After meeting NLAPW President Grace Thompson Seton in California in 1931, Atlanta musician Bonita Crowe renewed the group’s enthusiasm for Pen Women affiliation. With the members of the original club as a nucleus, newly-recruited members, and Bonita Crowe as Charter President, the Atlanta Branch was accepted as an official branch of the National League of American Pen Women, Inc. on September 23, 1931.
Charter Members include:
Vinnie Ream Boyd Clare B. Jones Mildred Seydell
Mary Crabtree Mrs. Joseph Lamar Lida Wilson Turner
Bonita Crowe Jane M. Mattingly Cora O. Whitman
Cornelia Cunningham Minnie Hite Moody Ellen Wolff
Yolande Gwin Medora F. Perkerson Mozelle Horton Young
Atlanta Serves National Organization
In the more than seven decades since its founding, the Atlanta Branch has sustained the spirit of its charter members. In addition to providing a forum for continued artistic and professional growth, the Branch is proud to have had an Atlanta Pen Woman, Virginia T. Avery – daughter of founding member and past president Lida Wilson Turner – serve The National League of American Pen Women as its President from 1982-84. More recently, the Branch sent Harriet Fay Woodcock to Washington to head the national music program. Most recently, past president Candace Long has been serving on the National Executive Board as Vice-President of Development.
Pen Women Nature Garden
Years ago, one acre plots in the forest of Stone Mountain Park were made available to several different community organizations. Ann E. Lewis initiated the campaign that culminated in our organization being included in this program. Wanting to preserve the natural beauty of the area, the Atlanta Branch developed the Pen Women Nature Garden in 1961. In 2011, we celebrated the 50th anniversary of this green acre that has long nourished our creative spirits.
The nature garden is backed by the steep granite of Stone Mountain to the North, and bordered by a meandering creek on the South. A rustic footbridge leads to a trail of stones, each one honoring a current or former member of the Atlanta Branch of the National League of American Pen Women. Initially, thirty-three stones were placed, with additional dedications held every two years, bringing the current total to ninety-four stones.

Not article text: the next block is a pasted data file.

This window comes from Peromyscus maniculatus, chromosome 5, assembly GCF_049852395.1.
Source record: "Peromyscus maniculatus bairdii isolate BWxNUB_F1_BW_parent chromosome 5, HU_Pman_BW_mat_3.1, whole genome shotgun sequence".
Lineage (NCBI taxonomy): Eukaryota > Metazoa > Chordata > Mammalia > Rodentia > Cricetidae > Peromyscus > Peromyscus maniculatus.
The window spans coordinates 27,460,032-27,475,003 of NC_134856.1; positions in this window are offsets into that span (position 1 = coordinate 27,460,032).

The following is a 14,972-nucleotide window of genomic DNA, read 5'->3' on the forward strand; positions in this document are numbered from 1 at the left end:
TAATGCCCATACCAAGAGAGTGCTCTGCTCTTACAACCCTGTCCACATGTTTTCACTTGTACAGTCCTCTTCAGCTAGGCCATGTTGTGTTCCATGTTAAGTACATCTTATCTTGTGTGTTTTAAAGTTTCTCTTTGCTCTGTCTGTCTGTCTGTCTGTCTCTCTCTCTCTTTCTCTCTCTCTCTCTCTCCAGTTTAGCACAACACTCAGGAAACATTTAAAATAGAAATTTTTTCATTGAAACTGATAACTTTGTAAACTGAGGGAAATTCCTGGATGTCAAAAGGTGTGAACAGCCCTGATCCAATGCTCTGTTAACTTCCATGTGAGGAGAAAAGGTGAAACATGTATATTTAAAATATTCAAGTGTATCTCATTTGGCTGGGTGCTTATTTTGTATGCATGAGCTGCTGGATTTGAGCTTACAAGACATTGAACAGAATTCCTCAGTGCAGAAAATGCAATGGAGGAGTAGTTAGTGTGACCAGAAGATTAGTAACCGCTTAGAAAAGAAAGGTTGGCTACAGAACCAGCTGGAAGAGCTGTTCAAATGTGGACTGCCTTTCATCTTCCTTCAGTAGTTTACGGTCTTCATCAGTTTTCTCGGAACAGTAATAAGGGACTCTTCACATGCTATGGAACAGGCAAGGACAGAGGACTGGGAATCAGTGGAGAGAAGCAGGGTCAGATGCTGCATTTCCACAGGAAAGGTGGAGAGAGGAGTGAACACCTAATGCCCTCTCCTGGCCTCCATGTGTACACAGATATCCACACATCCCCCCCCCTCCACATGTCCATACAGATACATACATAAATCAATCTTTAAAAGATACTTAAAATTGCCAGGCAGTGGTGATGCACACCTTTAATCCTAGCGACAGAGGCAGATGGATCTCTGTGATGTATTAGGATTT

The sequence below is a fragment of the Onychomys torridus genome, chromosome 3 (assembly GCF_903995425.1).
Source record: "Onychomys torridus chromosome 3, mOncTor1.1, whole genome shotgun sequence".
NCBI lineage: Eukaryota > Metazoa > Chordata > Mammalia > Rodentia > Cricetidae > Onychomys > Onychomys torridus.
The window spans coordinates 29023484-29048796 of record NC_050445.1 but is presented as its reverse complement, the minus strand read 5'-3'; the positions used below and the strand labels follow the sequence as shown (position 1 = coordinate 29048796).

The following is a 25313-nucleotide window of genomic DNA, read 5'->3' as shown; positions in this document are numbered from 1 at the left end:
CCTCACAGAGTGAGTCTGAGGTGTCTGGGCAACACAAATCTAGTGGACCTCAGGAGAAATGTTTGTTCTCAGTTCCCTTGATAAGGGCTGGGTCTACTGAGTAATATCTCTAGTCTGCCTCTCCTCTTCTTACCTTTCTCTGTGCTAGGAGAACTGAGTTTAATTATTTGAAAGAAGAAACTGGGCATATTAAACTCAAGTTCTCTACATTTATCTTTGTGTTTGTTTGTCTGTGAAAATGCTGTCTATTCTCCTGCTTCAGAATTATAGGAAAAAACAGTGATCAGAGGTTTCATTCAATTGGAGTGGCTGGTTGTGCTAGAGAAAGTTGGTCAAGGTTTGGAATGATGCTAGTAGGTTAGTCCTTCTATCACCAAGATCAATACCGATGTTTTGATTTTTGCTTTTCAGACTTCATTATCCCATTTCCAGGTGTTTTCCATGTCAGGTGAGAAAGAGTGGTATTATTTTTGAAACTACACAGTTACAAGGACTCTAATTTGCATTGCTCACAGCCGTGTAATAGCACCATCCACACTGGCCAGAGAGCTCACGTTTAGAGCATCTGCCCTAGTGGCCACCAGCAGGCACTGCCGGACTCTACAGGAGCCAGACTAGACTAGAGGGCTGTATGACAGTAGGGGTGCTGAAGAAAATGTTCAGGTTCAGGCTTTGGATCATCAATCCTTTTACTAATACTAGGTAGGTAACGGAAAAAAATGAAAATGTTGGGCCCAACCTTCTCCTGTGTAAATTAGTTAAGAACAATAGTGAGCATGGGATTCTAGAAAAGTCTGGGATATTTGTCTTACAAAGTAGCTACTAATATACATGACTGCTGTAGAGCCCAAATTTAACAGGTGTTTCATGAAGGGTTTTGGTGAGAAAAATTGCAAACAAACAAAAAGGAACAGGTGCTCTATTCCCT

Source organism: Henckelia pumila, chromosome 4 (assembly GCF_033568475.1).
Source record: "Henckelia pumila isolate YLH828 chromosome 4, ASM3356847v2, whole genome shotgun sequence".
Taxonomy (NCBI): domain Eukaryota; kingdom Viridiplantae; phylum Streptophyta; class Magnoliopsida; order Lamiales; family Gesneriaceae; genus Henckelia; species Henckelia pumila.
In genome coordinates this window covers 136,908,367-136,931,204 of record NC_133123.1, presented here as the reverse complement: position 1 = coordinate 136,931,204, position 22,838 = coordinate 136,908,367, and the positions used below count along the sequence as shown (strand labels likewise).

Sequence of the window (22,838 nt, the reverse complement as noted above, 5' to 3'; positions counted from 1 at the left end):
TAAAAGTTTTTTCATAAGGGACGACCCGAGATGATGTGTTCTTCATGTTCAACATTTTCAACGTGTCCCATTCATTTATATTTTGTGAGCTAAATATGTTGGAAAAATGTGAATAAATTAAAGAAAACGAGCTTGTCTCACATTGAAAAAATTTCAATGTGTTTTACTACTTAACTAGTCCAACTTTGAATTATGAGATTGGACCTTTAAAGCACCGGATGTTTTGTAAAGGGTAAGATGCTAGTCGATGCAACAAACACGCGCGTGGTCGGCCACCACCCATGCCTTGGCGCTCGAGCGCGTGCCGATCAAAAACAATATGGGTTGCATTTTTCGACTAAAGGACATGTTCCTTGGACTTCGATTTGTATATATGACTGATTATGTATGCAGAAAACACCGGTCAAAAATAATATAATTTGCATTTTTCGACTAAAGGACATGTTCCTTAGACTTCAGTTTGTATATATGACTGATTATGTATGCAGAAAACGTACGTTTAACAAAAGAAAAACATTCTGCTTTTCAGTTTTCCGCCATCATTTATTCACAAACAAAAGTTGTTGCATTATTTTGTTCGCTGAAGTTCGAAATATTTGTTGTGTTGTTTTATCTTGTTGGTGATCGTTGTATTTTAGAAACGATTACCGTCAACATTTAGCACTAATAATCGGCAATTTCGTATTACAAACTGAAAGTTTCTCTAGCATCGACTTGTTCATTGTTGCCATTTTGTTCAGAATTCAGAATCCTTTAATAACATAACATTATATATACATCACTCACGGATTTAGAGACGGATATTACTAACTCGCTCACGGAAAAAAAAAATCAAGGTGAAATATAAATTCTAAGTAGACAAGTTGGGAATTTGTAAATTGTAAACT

The History of the Atlanta Branch is captured through Scrapbooks, “The Presidents Book”, and recorded Minutes, all of which are preserved in the archives of the Atlanta History Center, 130 West Paces Ferry Road, NW, Atlanta, GA 30305.
Columbus, Georgia Branch
The Columbus Branch of the National League of American Pen Women was organized June 4, 1957, at the home of Mrs. C. L. Mullin and her mother, Mrs. Ethelle Cox, a former member of the Birmingham, Alabama Branch. State President, Mrs. Walter Slaypen, conducted the opening ceremony.
The first convention of the Georgia State Association of the National League of American Pen Women was called to order at 11:00 am, September 14, 1985, at the Columbus Hilton Hotel in Columbus, Georgia by: State President Mollie Mealing. All three branches were represented: Atlanta Branch, Athens Branch and Columbus Branch.
The primary focus of the Columbus Branch is promoting art, music, and letters among high school students. Every Spring, we sponsor a contest in all three categories for area students. Professional judges are used. Winners are invited to a luncheon along with their respective teacher. Teachers are recognized and rewarded, and students receive a monetary donation as well as a Certificate of Achievement. The students, read their poems and short stories, perform their music, or tell about their art work.
|PAST GEORGIA STATE PRESIDENTS FROM COLUMBUS:|
|Ruth Lowery Kobs|
|Lucille Johnston Smith (2 terms)|
|Mollie Mealing (2 terms)|
|Dr. Jean Copland|
|Nell Turner Spettel|
|Diane Cox Osborne (2 terms)|
|Geri McGriff Davis|
|CONTACT FOR THE COLUMBUS BRANCH:|
|Diane Cox Osbornefirstname.lastname@example.org|